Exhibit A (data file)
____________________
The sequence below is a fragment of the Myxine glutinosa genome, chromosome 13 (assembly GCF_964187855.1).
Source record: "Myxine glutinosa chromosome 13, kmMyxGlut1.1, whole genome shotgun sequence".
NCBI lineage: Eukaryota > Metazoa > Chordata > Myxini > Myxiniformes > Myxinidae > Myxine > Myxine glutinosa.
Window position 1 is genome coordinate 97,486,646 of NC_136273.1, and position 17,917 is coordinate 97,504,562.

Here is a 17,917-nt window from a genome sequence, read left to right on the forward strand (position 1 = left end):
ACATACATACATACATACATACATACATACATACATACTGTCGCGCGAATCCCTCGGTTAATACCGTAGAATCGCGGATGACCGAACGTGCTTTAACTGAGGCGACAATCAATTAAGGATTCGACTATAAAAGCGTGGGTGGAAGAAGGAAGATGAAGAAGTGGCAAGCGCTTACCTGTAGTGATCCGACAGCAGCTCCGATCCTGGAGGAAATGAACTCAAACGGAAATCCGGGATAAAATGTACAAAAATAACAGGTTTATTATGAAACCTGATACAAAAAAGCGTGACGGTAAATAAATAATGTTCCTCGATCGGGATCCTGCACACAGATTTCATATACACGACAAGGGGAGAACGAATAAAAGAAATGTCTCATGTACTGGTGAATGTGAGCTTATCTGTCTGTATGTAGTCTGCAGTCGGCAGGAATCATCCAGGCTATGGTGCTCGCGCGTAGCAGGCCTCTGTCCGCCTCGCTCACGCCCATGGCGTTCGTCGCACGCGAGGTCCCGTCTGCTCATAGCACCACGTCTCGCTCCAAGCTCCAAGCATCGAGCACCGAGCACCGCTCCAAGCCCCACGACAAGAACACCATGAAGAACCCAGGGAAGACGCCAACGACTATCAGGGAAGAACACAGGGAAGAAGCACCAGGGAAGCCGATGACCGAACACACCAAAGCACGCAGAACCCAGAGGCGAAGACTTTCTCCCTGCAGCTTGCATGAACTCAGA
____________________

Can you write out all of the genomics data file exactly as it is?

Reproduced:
The sequence below is a fragment of the Myxine glutinosa genome, chromosome 13 (assembly GCF_964187855.1).
Source record: "Myxine glutinosa chromosome 13, kmMyxGlut1.1, whole genome shotgun sequence".
NCBI lineage: Eukaryota > Metazoa > Chordata > Myxini > Myxiniformes > Myxinidae > Myxine > Myxine glutinosa.
Window position 1 is genome coordinate 97,486,646 of NC_136273.1, and position 17,917 is coordinate 97,504,562.

Here is a 17,917-nt window from a genome sequence, read left to right on the forward strand (position 1 = left end):
ACATACATACATACATACATACATACATACATACATACTGTCGCGCGAATCCCTCGGTTAATACCGTAGAATCGCGGATGACCGAACGTGCTTTAACTGAGGCGACAATCAATTAAGGATTCGACTATAAAAGCGTGGGTGGAAGAAGGAAGATGAAGAAGTGGCAAGCGCTTACCTGTAGTGATCCGACAGCAGCTCCGATCCTGGAGGAAATGAACTCAAACGGAAATCCGGGATAAAATGTACAAAAATAACAGGTTTATTATGAAACCTGATACAAAAAAGCGTGACGGTAAATAAATAATGTTCCTCGATCGGGATCCTGCACACAGATTTCATATACACGACAAGGGGAGAACGAATAAAAGAAATGTCTCATGTACTGGTGAATGTGAGCTTATCTGTCTGTATGTAGTCTGCAGTCGGCAGGAATCATCCAGGCTATGGTGCTCGCGCGTAGCAGGCCTCTGTCCGCCTCGCTCACGCCCATGGCGTTCGTCGCACGCGAGGTCCCGTCTGCTCATAGCACCACGTCTCGCTCCAAGCTCCAAGCATCGAGCACCGAGCACCGCTCCAAGCCCCACGACAAGAACACCATGAAGAACCCAGGGAAGACGCCAACGACTATCAGGGAAGAACACAGGGAAGAAGCACCAGGGAAGCCGATGACCGAACACACCAAAGCACGCAGAACCCAGAGGCGAAGACTTTCTCCCTGCAGCTTGCATGAACTCAGA